HL Deb 24 February 1870 vol 199 cc760-2

asked, If Her Majesty's Government intend to bring in a measure to amend the Hours of Labour Regulation Act, which was commonly known as the Workshops Act? He must say he should be disappointed if the Government did not answer his Question in the affirmative, or, at least, did not promise to take up the matter next Session. It was notorious that the Act was almost a dead letter in almost all parts of the country, almost its only value being as a recognition of extending the principle of the Factory Acts, by providing Limited hours of labour and education for young persons engaged in workshops. No measure of equal importance had proved so weak in its executive part, and he doubted whether those who carried it had the least ex- pectation, or even intention, that it would nave any appreciable effect. It was even doubtful whether any adequate powers were conferred on the local authorities—and even if they were, they were not bodies which were likely to exercise them efficiently, being such as town councils and vestries; while for years the tendency of legislation had been to take away power from vestries. The reports of the Factory Inspectors showed that in one of the districts (Mr. Baker's) the Act could only be said to be effectually in force in two towns—Leicester, a place of importance, and Look, an obscure town in Staffordshire. Even in the great town of Birmingham itself, which talked so loudly on the subject of education, which had given birth to the National Education League, of which they had recently heard so much, and whose town council were even now claiming, and perhaps, not unreasonably, from the Commission to which he belonged, the sole control of the great endowed school of the town—and though such a measure as the Workshops Act was especially required in a town where trade was carried on in innumerable small workshops—even in Birmingham itself the Act was habitually set at nought by the authorities. Now, if there were no available remedy, complaint would be idle; but Mr. Robert Baker, the well-known Factory Inspector, had for two or three years called attention to the defects, and had laid down a few simple remedies which would almost completely remove them. His proposal was that the dividing line between factories and workshops should be reduced from fifty employés to seven, all establishments above that number being brought within the Factory Acts; that the hours of labour and of education should be the same both for factories and workshops; that there should be the same power of entry to the Inspector in both cases, without any special order from the justices; and lastly, and chiefly that the administration of the Act should be placed under the control of the Inspectors of Factories instead of inefficient local bodies. This would not involve any great expense, and Mr. Baker had drawn up a draft Bill, comprising these and further alterations in detail. Whether so detailed a measure was necessary he would not say; but were these suggestions carried into effect he (Lord Lyttelton) believed that the evils complained of would be remedied. With regard to the general Education Bill, he presumed it would not receive the advantage of such a special provision as this. Nor was education the only object of this Act, which also aimed at protecting women and children from excessive labour, as in the case of the cotton districts.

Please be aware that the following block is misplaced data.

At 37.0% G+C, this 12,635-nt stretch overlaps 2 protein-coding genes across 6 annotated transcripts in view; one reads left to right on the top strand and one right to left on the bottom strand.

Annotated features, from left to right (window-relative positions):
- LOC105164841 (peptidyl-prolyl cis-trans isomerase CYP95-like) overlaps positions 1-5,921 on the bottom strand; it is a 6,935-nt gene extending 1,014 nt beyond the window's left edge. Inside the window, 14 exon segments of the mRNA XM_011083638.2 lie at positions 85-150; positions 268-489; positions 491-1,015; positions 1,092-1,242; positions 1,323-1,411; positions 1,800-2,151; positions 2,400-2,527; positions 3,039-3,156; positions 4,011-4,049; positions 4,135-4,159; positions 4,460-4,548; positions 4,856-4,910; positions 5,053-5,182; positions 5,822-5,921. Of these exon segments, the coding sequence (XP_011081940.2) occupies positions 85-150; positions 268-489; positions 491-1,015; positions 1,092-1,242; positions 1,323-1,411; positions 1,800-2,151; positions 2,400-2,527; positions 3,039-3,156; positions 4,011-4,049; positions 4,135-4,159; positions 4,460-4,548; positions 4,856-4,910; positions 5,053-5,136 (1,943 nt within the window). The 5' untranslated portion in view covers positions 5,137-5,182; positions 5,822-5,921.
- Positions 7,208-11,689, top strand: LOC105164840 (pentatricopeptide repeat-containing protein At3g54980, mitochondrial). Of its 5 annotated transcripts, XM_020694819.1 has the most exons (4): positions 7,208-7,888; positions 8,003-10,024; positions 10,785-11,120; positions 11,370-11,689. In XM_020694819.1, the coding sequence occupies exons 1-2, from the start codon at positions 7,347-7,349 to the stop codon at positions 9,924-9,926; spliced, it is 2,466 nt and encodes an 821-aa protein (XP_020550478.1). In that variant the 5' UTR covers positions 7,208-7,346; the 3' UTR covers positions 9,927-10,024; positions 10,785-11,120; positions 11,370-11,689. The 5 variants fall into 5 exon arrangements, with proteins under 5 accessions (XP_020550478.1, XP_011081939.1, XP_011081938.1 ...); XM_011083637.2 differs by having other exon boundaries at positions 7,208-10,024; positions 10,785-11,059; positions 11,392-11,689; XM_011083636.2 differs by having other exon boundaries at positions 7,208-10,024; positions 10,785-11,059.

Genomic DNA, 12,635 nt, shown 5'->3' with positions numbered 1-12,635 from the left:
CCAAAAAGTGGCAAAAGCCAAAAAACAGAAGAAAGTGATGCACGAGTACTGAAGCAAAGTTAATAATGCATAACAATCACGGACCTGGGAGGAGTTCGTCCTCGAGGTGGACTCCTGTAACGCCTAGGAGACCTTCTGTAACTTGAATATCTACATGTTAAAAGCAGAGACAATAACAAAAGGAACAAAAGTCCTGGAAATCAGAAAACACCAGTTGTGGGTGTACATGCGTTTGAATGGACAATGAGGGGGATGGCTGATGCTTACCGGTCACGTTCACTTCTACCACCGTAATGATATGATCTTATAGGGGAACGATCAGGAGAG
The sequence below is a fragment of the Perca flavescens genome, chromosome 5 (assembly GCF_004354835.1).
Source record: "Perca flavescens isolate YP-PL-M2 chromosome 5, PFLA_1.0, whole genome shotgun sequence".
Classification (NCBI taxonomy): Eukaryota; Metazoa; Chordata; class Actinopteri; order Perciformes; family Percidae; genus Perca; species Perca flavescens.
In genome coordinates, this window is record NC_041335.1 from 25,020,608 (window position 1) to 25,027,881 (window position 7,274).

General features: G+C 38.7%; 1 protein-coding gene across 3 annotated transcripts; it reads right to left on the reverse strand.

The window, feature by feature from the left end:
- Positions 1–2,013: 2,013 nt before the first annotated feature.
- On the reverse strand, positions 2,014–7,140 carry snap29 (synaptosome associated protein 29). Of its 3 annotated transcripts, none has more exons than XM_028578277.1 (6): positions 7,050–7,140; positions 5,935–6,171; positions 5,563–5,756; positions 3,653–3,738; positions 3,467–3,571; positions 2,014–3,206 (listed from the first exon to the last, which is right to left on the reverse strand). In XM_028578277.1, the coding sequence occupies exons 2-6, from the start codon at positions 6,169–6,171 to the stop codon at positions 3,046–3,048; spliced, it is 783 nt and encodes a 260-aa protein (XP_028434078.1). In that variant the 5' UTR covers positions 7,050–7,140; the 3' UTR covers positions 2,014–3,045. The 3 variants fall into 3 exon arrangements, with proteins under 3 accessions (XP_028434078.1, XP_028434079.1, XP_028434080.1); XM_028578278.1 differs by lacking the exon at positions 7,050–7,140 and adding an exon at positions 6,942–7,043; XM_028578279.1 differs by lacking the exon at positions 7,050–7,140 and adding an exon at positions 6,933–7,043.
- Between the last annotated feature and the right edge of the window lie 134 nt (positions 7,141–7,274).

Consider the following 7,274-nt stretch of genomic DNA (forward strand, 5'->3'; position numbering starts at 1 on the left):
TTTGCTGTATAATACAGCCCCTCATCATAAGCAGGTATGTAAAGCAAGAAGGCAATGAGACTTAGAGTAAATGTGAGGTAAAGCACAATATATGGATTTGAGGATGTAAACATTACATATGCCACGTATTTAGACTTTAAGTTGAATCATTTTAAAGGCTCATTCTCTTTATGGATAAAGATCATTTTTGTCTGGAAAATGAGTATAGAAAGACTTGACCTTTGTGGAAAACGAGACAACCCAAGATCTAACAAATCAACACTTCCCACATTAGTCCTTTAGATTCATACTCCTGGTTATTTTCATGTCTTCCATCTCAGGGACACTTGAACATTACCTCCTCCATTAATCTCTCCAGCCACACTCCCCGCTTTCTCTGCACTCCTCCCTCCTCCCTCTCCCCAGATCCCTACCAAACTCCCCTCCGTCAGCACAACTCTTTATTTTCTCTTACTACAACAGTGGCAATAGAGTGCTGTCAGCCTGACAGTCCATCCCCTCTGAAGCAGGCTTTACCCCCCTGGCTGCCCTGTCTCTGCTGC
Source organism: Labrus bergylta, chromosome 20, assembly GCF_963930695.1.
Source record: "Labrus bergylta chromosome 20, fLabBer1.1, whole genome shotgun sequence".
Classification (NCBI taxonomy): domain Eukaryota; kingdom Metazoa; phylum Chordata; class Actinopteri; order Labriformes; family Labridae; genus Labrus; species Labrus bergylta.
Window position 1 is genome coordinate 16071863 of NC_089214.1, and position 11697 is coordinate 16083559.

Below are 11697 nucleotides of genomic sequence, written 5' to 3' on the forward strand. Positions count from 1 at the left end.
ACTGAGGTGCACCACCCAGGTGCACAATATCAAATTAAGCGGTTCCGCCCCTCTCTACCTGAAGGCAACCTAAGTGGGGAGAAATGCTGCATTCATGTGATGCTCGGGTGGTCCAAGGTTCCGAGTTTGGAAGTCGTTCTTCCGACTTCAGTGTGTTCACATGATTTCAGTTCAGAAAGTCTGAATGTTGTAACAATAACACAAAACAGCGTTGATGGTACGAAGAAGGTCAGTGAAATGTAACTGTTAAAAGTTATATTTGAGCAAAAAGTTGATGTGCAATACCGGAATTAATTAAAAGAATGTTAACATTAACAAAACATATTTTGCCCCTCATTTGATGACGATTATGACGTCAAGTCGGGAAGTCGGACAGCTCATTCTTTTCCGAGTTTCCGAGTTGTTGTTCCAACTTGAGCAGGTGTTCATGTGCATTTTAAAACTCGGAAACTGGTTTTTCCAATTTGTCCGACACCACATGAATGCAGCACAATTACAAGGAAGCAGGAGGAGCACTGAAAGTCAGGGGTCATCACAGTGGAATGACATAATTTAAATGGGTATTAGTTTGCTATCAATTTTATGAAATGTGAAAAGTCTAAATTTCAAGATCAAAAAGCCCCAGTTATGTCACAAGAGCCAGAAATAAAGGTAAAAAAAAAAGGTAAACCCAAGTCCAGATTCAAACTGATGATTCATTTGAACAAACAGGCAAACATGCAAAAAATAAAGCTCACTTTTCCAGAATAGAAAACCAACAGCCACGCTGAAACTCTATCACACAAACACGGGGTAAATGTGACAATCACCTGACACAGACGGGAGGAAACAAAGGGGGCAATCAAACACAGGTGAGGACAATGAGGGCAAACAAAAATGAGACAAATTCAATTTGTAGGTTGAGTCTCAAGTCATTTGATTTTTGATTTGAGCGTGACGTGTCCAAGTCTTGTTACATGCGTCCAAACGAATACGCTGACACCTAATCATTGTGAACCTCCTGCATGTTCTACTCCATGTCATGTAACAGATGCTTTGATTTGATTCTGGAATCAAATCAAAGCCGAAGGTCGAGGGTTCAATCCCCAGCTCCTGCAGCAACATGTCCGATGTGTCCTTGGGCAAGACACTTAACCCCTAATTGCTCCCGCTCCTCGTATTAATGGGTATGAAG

said, he was glad to be able to assure the noble Lord that the whole question of the Workshops Act, including also the Factory Acts, was under the consideration of the Government, which was fully sensible of the imperfections of these Acts, and of their need of amendment. There could be no doubt from the reports of the Inspectors that the Workshops Act was but very partially applied by the local authorities, and, even where applied, very inefficiently carried out. The hard and fast line which separated factories and workshops worked, in some cases, with injustice, and a number of small trades might, with advantage, be brought within the Factory Acts. There were so many matters of importance now pressing for legislation that it was difficult for the Government to make a selection, and he feared that it would be impossible to deal with this subject in the present Session. Any measure introduced on private responsibility would receive their consideration; but, without giving any positive pledge, the Government sincerely hoped next Session to introduce a Bill.

House adjourned at half past Five o'clock, till To-morrow, half past Ten o'clock.